A second way is to talk to your current lender and see if you can negotiate new terms for the loan repayment plan. Lenders have the option of selling off the company's assets in order to repay the loan if you are in default. However, lenders try to avoid this because they are more likely to get all of the loan back if the business continues to operate. Don't be afraid to contact them if you're worried about paying off the loan when it comes due. More than likely, they'll work with you and your investors to change the terms of the loan, which is called restructuring.
Another option, and possibly a better one, is to get equity from investors, which you can then use to pay back the loan. Venture capitalists might be slightly put off to find venture debt on your balance sheet. However, if they want to invest in your company, they will invest regardless of whether you have venture debt on the books or not. It's not common for a venture capitalist to decline to invest solely because of venture debt.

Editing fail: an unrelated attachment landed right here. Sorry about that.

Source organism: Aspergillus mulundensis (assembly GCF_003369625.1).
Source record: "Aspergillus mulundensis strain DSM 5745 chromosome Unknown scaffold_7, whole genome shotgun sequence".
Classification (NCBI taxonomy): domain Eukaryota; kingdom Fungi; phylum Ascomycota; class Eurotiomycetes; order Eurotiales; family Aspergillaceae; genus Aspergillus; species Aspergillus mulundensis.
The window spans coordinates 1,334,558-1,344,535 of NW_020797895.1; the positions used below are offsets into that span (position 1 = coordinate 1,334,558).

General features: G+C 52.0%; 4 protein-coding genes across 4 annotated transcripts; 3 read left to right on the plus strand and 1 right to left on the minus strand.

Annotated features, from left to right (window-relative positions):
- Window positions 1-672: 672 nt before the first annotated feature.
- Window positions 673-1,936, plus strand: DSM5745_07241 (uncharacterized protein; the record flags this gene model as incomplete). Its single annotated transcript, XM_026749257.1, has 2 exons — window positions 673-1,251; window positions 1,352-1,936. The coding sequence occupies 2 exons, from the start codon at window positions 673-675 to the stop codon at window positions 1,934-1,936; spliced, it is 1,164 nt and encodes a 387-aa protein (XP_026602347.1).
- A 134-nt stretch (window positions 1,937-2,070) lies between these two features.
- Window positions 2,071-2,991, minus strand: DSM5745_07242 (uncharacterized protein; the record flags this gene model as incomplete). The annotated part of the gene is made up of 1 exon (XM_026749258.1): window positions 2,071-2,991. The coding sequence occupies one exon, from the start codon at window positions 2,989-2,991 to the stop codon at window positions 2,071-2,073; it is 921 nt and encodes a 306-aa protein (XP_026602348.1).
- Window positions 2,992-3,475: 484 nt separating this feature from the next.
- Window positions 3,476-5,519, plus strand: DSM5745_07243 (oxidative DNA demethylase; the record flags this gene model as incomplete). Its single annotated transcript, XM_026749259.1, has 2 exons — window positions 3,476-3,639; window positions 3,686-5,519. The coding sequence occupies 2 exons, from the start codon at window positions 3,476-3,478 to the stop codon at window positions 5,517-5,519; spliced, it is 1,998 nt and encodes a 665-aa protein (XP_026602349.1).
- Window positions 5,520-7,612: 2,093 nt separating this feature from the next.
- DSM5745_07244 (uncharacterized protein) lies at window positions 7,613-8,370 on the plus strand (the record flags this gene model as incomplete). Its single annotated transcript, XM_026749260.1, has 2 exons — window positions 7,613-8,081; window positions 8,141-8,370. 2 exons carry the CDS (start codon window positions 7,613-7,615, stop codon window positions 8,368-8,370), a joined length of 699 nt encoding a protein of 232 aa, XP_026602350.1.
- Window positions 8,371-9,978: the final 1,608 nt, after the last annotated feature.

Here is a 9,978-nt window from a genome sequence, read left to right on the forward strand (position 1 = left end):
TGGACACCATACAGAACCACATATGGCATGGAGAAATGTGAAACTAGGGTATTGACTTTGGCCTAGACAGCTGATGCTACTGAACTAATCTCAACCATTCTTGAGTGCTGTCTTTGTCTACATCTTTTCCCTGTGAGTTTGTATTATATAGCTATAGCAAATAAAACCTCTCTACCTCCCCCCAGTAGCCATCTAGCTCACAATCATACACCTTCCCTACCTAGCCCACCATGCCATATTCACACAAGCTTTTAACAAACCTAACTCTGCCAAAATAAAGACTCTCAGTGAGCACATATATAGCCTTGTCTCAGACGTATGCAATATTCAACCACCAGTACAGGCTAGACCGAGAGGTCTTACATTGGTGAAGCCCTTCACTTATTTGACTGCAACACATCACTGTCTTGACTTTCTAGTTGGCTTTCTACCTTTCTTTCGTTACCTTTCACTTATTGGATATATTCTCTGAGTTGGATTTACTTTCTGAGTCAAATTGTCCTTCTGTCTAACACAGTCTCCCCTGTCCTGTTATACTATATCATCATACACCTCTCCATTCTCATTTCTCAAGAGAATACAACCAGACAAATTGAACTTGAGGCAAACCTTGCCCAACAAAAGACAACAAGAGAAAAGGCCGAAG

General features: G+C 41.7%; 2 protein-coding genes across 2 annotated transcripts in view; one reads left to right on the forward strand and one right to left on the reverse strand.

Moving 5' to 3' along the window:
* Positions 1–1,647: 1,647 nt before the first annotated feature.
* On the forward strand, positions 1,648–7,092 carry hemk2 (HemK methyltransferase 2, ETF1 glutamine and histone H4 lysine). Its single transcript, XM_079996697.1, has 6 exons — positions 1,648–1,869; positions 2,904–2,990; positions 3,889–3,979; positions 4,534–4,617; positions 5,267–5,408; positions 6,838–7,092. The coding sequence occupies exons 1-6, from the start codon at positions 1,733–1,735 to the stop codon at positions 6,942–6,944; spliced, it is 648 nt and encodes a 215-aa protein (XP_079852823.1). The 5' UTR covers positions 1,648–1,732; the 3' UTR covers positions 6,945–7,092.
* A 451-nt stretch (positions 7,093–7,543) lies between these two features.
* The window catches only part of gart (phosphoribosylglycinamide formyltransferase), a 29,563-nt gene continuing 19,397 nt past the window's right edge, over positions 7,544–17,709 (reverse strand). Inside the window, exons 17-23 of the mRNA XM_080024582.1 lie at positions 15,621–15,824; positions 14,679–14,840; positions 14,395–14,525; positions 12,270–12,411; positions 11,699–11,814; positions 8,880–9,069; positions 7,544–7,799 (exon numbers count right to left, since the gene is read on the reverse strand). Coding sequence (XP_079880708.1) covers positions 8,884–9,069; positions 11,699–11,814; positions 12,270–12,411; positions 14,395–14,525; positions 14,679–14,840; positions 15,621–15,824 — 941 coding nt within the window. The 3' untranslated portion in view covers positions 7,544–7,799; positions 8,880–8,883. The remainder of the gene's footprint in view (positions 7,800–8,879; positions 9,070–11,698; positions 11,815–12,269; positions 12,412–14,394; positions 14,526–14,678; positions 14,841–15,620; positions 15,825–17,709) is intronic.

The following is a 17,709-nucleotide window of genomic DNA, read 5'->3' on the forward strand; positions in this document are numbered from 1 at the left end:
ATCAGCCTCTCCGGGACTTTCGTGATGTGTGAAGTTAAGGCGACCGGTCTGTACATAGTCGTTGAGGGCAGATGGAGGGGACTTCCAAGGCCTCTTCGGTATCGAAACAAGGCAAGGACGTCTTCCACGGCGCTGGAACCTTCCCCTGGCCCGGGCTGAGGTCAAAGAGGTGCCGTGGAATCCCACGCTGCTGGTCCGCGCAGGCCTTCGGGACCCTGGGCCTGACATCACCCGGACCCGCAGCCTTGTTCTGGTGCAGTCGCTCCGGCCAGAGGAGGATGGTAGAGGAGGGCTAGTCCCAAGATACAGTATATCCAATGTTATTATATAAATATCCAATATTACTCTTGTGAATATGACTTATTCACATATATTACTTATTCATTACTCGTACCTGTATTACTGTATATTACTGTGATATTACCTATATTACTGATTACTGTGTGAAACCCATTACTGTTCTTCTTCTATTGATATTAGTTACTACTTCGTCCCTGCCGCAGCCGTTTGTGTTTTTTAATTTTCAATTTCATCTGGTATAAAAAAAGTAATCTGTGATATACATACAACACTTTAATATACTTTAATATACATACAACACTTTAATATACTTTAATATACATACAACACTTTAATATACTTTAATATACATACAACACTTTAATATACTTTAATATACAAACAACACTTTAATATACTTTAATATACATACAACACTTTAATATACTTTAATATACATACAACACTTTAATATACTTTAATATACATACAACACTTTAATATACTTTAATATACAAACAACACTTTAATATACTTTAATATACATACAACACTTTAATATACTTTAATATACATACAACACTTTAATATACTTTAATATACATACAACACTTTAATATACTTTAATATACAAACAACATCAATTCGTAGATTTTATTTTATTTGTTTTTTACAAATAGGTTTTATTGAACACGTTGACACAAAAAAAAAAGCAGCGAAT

- How do I choose a venture debt lender?
Venture debt lenders vary widely in how they deal with clients, including how they handle clients that default on their loans. Because of this, you'll want to find out ahead of time how they've handled difficult situations in the past. The best way to do this is by calling past clients that the venture debt lender has worked with, especially clients that have gone through a restructuring with the venture debt lender.